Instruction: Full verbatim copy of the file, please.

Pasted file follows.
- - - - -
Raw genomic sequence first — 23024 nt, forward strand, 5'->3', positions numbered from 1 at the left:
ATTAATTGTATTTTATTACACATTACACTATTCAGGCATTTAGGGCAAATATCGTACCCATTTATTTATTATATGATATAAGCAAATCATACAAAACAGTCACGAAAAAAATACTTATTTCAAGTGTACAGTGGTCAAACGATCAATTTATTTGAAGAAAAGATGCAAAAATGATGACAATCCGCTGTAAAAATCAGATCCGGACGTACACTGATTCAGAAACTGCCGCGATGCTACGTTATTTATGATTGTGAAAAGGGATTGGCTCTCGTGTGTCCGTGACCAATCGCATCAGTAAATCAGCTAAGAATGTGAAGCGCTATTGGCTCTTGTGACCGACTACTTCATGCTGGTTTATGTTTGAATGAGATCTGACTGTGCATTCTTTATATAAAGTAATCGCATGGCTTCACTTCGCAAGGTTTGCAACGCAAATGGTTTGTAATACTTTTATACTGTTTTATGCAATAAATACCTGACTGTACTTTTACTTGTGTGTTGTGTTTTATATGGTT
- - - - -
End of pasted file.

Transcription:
Raw genomic sequence first — 23024 nt, forward strand, 5'->3', positions numbered from 1 at the left:
ATTAATTGTATTTTATTACACATTACACTATTCAGGCATTTAGGGCAAATATCGTACCCATTTATTTATTATATGATATAAGCAAATCATACAAAACAGTCACGAAAAAAATACTTATTTCAAGTGTACAGTGGTCAAACGATCAATTTATTTGAAGAAAAGATGCAAAAATGATGACAATCCGCTGTAAAAATCAGATCCGGACGTACACTGATTCAGAAACTGCCGCGATGCTACGTTATTTATGATTGTGAAAAGGGATTGGCTCTCGTGTGTCCGTGACCAATCGCATCAGTAAATCAGCTAAGAATGTGAAGCGCTATTGGCTCTTGTGACCGACTACTTCATGCTGGTTTATGTTTGAATGAGATCTGACTGTGCATTCTTTATATAAAGTAATCGCATGGCTTCACTTCGCAAGGTTTGCAACGCAAATGGTTTGTAATACTTTTATACTGTTTTATGCAATAAATACCTGACTGTACTTTTACTTGTGTGTTGTGTTTTATATGGTT